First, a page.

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BBC presenters under the spotlight – HMRC wins IR35 appeal.

After a series of high-profile defeats for HMRC on the IR35 rules in recent months, it has recently won against the appeal put forward by Joanna Gosling, David Eades and Tim Willcox at the First Tier Tribunal.

The trio all present national and international BBC news programmes and were each required by the BBC to create a company through which their salaries were paid over the period between 2003 and 2014. It provides another valuable warning of the need to take extreme care when using such service companies to receive payments from organisations and companies you work for. 

What is IR35 legislation?

Broadly speaking, IR35 legislation is designed to tackle tax avoidance by workers using a limited company and paying lower corporate tax rates, rather than the higher income tax and national insurance liabilities as an employee. In line with other news presenters, for many years the BBC obliged the trio to use this company structure and accept reductions in pay. This was in common with a number of other organisations who have forced certain workers into these types of arrangements, partly in order to avoid giving them employment rights, to save on their employer’s National Insurance bill and enable them to avoid adding to the official employee headcount at a time of cost-cutting. Although the individuals themselves may have preferred the employment route, they are the ones taking the “risk” with regards to the IR35 legislation in the eyes of HMRC.

Lesser-known presenters in the firing line?

The latest ruling has echoes of the Christa Ackroyd case in February 2018, where the “Look North” regional news presenter was found to have breached IR35 legislation and was required to pay additional tax, despite being effectively forced to use the company structure by the BBC. Like the other three, Ms Ackroyd had a number of factors that pointed towards an employment relationship with the BBC, such as a long-term contract, clothing allowance and a large amount of control by the BBC over their day to day work, and freedom to work with others. 

However, since the Ackroyd case, HMRC had lost a number of IR35 cases, such as those involving Lorraine Kelly, Kay Adams and Paul Hawksbee, presenters at other media outlets. While their working relationship shared some of the characteristics of an employment relationship, the nature of their roles blurred the lines of control and mutuality of obligations. In particular, Lorraine Kelly was viewed more as an entertainer and a “product” to be purchased by ITV, rather than a less well-known news presenter without their own “brand.”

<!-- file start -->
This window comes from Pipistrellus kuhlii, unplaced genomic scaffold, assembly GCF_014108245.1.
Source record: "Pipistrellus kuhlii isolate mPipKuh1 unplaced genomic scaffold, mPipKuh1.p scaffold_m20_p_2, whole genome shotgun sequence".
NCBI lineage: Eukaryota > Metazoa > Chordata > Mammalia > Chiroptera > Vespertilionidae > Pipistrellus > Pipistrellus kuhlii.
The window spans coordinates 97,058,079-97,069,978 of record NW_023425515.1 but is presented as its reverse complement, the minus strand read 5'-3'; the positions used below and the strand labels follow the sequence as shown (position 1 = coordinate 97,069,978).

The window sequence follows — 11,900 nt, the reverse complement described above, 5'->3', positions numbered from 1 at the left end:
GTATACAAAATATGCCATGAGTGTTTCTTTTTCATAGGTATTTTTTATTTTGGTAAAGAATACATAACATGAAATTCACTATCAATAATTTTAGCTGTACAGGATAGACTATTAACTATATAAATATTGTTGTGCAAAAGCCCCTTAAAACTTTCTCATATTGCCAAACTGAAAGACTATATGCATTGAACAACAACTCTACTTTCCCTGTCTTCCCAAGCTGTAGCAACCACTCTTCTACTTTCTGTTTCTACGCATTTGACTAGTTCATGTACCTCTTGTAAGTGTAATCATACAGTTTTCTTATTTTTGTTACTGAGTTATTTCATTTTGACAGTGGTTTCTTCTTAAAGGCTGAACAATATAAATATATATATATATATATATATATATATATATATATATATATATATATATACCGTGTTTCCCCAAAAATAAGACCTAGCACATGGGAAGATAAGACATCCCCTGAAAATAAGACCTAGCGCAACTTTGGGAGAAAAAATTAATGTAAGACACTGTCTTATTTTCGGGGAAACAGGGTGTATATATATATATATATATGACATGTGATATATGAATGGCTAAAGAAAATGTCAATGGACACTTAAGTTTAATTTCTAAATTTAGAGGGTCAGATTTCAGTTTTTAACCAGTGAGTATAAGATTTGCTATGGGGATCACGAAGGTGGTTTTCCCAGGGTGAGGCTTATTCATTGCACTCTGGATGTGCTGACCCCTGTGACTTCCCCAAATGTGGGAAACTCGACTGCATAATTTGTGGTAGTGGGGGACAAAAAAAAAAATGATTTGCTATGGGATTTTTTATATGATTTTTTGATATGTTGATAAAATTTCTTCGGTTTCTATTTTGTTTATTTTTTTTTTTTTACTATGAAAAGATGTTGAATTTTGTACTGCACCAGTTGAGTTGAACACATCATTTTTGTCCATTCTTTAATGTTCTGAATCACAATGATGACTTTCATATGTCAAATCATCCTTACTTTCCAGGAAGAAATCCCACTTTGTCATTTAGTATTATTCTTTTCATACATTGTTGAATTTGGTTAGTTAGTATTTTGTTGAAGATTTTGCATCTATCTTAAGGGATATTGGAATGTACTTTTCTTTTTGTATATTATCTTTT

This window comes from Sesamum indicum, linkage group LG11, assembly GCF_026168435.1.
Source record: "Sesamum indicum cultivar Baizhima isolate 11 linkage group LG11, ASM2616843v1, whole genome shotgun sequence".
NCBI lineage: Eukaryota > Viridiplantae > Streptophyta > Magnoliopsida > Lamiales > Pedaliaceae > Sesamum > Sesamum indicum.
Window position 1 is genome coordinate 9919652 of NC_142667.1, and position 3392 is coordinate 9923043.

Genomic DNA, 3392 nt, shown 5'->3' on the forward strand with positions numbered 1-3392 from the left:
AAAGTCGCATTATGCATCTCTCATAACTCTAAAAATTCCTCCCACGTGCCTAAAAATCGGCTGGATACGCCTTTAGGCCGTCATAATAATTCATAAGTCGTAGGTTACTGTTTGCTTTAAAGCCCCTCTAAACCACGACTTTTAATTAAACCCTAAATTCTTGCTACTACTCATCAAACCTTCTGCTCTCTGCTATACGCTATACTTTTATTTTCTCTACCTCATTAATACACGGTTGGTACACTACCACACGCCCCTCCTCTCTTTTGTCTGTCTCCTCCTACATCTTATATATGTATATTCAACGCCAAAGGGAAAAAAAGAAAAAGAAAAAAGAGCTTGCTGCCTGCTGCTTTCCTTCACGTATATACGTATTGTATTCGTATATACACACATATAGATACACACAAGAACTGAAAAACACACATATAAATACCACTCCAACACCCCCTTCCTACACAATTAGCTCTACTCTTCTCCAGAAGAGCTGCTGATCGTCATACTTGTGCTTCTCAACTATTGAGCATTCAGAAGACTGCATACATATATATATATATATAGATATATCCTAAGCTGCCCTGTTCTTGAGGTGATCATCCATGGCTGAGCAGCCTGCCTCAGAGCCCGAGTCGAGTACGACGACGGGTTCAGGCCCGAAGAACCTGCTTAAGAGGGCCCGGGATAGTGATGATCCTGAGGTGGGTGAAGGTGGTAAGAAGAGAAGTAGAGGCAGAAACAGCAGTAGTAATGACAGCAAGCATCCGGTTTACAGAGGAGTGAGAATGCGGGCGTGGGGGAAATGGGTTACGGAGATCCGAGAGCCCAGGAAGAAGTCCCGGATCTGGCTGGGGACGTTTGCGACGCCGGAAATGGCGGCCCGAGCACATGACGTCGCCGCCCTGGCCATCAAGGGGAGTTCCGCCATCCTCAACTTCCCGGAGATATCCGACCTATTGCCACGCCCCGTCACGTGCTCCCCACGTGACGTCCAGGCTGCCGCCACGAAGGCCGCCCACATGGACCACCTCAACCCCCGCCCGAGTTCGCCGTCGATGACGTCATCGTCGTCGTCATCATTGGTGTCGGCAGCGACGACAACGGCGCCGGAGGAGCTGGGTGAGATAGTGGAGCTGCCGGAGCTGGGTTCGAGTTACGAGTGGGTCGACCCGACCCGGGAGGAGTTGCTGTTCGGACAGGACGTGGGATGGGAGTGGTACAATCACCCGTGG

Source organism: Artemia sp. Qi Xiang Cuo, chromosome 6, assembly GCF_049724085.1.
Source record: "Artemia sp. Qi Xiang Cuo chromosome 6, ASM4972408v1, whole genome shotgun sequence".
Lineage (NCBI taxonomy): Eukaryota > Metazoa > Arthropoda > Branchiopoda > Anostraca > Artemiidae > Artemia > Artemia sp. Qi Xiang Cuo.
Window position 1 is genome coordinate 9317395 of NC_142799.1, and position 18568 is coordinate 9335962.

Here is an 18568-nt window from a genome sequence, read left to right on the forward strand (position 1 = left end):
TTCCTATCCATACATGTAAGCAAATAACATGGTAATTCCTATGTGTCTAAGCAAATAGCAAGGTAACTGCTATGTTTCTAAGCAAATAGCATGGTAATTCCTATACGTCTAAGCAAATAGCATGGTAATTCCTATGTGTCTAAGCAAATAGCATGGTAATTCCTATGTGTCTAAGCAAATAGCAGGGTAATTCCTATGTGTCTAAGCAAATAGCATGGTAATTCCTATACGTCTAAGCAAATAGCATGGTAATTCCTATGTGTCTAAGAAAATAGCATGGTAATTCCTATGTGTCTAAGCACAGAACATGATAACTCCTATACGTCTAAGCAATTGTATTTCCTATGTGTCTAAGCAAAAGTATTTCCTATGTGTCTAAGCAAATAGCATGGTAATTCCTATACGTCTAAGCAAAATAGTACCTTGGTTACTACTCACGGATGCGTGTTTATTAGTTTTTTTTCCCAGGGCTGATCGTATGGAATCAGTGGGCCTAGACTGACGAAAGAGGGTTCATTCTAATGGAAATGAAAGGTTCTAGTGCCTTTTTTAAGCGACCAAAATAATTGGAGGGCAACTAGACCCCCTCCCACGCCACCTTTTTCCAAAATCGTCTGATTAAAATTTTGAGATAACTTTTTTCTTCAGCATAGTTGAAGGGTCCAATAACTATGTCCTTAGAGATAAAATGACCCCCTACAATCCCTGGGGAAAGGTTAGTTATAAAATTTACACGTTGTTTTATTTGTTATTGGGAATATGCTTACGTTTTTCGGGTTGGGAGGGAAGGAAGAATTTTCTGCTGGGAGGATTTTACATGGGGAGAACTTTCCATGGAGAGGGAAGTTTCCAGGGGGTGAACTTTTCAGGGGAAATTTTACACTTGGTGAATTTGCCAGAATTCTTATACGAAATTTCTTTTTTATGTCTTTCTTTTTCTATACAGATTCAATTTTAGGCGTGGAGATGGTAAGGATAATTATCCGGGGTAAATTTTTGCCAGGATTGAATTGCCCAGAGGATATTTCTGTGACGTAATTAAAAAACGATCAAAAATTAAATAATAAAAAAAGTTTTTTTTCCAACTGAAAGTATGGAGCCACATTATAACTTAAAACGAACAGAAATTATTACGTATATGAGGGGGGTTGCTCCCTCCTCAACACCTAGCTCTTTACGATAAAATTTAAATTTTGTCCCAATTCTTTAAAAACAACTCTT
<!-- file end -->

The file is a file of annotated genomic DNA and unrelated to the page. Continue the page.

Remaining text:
Be aware of the changing landscape, as an employee, and as a business owner

These cases serve as another important reminder that the distinction between an employment relationship and that of a self-employed contractor or service company is a very complicated area, no better illustrated than through the split decision by the judges at the recent First Tier Tribunal case. It is, however, not a choice that the contractor or the company under which they will provide services can make themselves, but instead is down to the characteristics of the relationship which the individual has with the engaging organisation. These characteristics are being increasingly tested in tribunals and courts, as HMRC become more and more aggressive in their pursuit of cases where they feel the wrong decision has been made. Recent changes putting the financial risk on the company receiving the services in the public sector and, from April 2020, in the private sector too, will only serve to complicate matters further. Using a service company for services you provide should not therefore be undertaken lightly, nor should it be treated as a choice you can make, and professional advice should also be sought before doing so. 

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